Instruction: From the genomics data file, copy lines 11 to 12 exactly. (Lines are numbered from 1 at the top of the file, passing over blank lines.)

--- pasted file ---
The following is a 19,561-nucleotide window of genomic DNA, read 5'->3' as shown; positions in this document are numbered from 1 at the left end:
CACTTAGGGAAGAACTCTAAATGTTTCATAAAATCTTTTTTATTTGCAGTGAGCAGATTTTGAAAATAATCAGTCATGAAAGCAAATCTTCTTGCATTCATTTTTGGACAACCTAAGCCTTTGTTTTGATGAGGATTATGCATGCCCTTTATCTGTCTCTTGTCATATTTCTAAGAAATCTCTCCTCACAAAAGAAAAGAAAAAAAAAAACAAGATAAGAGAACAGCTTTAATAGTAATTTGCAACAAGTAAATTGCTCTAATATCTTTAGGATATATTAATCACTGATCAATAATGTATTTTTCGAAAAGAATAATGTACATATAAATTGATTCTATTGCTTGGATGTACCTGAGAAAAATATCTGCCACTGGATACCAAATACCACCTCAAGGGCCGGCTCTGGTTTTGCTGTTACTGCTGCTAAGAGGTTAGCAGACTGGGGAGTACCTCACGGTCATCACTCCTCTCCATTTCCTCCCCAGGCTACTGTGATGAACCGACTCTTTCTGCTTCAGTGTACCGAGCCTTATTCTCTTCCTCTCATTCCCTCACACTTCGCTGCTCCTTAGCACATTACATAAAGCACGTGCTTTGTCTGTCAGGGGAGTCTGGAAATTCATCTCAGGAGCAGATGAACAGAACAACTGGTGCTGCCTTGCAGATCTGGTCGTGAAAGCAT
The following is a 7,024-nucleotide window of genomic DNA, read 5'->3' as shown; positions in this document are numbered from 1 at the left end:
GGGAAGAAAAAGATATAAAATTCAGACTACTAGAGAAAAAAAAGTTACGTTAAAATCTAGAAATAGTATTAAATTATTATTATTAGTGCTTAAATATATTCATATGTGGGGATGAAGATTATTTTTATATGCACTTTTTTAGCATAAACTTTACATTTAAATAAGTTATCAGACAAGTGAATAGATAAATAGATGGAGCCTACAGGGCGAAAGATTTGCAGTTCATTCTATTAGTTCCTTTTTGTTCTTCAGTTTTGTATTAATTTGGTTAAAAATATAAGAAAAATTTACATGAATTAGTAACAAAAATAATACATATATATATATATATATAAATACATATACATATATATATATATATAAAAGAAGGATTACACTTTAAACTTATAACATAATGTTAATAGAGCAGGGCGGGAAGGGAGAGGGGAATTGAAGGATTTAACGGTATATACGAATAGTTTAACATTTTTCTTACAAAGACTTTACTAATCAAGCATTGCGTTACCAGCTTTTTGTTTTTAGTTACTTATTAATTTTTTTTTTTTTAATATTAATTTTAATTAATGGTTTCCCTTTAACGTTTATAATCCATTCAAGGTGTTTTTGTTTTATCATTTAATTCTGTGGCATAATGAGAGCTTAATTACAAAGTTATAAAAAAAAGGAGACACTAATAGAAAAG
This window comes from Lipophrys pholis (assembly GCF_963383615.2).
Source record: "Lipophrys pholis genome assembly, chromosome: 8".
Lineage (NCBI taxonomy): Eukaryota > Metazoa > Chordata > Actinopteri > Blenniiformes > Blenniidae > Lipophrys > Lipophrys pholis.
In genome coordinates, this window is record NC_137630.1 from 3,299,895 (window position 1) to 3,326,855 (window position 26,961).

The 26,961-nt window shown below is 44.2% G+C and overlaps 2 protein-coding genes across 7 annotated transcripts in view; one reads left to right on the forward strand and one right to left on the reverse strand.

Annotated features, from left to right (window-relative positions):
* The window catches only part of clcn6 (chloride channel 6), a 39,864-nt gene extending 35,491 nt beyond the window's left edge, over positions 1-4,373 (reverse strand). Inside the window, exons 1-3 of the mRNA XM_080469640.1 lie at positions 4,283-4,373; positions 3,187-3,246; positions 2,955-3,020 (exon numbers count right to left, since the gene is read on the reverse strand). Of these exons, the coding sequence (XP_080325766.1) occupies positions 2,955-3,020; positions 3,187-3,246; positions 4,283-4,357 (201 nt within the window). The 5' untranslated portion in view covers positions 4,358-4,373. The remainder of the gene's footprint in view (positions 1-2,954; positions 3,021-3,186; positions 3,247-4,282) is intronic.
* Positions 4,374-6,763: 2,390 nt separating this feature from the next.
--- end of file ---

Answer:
* The window catches only part of clcn6 (chloride channel 6), a 39,864-nt gene extending 35,491 nt beyond the window's left edge, over positions 1-4,373 (reverse strand). Inside the window, exons 1-3 of the mRNA XM_080469640.1 lie at positions 4,283-4,373; positions 3,187-3,246; positions 2,955-3,020 (exon numbers count right to left, since the gene is read on the reverse strand). Of these exons, the coding sequence (XP_080325766.1) occupies positions 2,955-3,020; positions 3,187-3,246; positions 4,283-4,357 (201 nt within the window). The 5' untranslated portion in view covers positions 4,358-4,373. The remainder of the gene's footprint in view (positions 1-2,954; positions 3,021-3,186; positions 3,247-4,282) is intronic.
* Positions 4,374-6,763: 2,390 nt separating this feature from the next.